Polybelt melting to pulley

Our current conveyor system is using poly belts to transport the power cells and is working reasonably well. We have belts on either side of the ball to prevent jamming. We are utilizing sensors to help provide spacing between balls so they hopefully don’t touch. We are currently utilizing one NEO to power the system, and using a polybelt twisted in a figure 8 to power both the top conveyor belt and the bottom belt. Occasionally we will have 2 balls touch and jam for a second or so. The belt driven directly by the NEO continues to turn and we can eject the balls/clear jam. The problem is that sometimes the belt is melting and sticking/adhering to the pulley which drivers the figure 8 belt. The pulley is currently printed with PETG. Wondering if anyone else has similar experiences, and what solutions you discovered?

We are thinking trying pulleys printed out of either PLA or Nylon and see what happens. Also considering trying to find aluminum pulleys we could broach if necessary. Ideally our sensors and programming will eliminate this issue, but we are trying to eliminate as many possible points of failure as possible.

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We have small pulleys made of PLA routing urethane round belt (link). For the prototypes the whole system was driven by the belts and we did see some residue left on the pulleys. Our final design has motors driving the shafts, and chains distributing power to other shafts. The pulleys and belts are driven that way, not on their own.

Your setup is putting a large stress on the belt if it is a direct drive NEO.

The belts are from McMaster.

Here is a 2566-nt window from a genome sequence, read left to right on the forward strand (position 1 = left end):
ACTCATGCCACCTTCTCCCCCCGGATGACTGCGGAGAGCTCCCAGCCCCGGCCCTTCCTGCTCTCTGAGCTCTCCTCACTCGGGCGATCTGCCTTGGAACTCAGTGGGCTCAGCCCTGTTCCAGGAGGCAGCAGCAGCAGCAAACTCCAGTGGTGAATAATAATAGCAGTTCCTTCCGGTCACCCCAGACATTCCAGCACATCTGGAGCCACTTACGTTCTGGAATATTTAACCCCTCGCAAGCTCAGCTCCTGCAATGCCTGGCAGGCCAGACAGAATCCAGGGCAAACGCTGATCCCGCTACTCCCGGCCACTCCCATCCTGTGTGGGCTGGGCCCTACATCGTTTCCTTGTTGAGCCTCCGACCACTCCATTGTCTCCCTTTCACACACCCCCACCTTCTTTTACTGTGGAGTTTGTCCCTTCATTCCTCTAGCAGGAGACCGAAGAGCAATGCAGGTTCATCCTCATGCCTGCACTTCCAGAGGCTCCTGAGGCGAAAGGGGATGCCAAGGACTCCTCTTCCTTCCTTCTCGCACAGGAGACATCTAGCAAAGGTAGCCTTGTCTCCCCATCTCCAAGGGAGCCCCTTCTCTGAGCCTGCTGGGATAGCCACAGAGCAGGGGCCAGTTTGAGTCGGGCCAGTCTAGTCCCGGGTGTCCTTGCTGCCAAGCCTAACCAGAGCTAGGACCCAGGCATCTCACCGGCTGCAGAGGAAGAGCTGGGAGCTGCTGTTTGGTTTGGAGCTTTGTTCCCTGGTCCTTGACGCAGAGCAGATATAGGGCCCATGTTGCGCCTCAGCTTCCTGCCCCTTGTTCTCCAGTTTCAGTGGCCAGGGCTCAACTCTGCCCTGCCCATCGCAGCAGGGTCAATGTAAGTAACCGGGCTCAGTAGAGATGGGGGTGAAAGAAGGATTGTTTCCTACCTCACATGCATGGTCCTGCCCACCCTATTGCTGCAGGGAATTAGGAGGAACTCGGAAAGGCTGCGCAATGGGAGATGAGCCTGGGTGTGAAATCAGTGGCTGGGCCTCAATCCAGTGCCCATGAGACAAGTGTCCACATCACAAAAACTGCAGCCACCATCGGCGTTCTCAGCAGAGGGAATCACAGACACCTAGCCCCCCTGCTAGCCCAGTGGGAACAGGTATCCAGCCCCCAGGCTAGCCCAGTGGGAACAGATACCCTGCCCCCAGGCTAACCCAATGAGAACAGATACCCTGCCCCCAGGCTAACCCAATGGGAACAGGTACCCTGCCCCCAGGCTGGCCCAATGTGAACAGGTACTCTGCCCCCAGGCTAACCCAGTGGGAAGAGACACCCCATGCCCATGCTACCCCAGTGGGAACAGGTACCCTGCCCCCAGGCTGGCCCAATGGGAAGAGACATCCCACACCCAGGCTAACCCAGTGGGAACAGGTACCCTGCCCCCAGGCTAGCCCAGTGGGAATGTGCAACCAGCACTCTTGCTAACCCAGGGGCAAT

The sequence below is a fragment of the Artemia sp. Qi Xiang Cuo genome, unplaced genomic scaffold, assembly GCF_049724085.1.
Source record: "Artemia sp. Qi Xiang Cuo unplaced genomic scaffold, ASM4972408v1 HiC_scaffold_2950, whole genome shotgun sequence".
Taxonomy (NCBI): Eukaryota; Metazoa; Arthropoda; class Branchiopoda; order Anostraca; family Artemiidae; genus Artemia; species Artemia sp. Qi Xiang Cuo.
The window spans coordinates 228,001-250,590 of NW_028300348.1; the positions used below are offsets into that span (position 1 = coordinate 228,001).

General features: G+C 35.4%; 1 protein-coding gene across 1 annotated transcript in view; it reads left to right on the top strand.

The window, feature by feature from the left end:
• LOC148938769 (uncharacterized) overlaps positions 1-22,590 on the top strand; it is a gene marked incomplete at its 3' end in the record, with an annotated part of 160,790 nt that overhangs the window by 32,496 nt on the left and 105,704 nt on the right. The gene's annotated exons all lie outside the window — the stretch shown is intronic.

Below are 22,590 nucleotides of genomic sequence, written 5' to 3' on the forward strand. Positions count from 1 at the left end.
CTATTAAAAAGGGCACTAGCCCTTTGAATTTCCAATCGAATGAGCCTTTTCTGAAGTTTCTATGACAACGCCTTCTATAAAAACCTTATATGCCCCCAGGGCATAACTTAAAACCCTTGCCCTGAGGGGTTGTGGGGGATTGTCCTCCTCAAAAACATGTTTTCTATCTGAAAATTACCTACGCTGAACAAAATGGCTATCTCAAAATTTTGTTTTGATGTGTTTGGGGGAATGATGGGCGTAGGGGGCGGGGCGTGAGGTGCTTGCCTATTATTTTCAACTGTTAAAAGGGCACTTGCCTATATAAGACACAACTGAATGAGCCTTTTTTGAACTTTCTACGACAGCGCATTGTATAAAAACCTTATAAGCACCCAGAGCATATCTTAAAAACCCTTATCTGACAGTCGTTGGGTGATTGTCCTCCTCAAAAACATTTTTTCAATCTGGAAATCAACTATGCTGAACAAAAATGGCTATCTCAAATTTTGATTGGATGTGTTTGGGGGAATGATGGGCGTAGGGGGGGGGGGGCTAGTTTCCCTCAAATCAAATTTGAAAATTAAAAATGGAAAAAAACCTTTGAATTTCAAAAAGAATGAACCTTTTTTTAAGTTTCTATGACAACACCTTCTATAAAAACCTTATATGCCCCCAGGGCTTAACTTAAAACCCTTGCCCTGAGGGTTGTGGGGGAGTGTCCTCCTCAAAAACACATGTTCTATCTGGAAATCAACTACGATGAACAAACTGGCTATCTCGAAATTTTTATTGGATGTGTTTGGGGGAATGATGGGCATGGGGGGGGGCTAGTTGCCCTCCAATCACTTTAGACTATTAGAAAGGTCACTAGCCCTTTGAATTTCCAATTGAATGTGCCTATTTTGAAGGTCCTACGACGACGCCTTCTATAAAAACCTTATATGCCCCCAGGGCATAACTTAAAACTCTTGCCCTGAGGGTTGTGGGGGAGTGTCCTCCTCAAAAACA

Can you tell where the heat is being generated in that figure 8? It seems to me a lot of it might be caused where the two strands cross and are (presumably) in contact with each other. If so, putting a slick baffle between the two (teflon, coroplast, etc) may reduce the heating.

We used polycarbonate rollers + polycord in 2017 for our feeding system and the polycarbonate always held up to the friction. I don’t think we ever really had to replace the belts after we broke a couple initially from bad joints.

Comes from belt slipping on pulley when we had a jam. We are probably running the conveyor a little too fast when we get a jam. We are shooting all 5 power cells into top goal balls in under a second from the base of the target. If we don’t jam, we have no problems. Spacing via software and sensors should help. Just trying to find if other pulley material would be better.

i would defiantly recommend slowing your speed down. I am not sure any plastic material on the pulleys will help much. The polycord is TPU (thermoplastic Polyurethane) which is essentially a glue and typically melts above 375^F - which is very low. You can try to smooth, sand and polish the pulleys to reduce the friction and hopefully not melt the TPU. Using a wax to polish the pulleys could help with the friction as well.

What sort of reduction ratio do you have between the NEO and the rollers? What is the diameter of the rollers?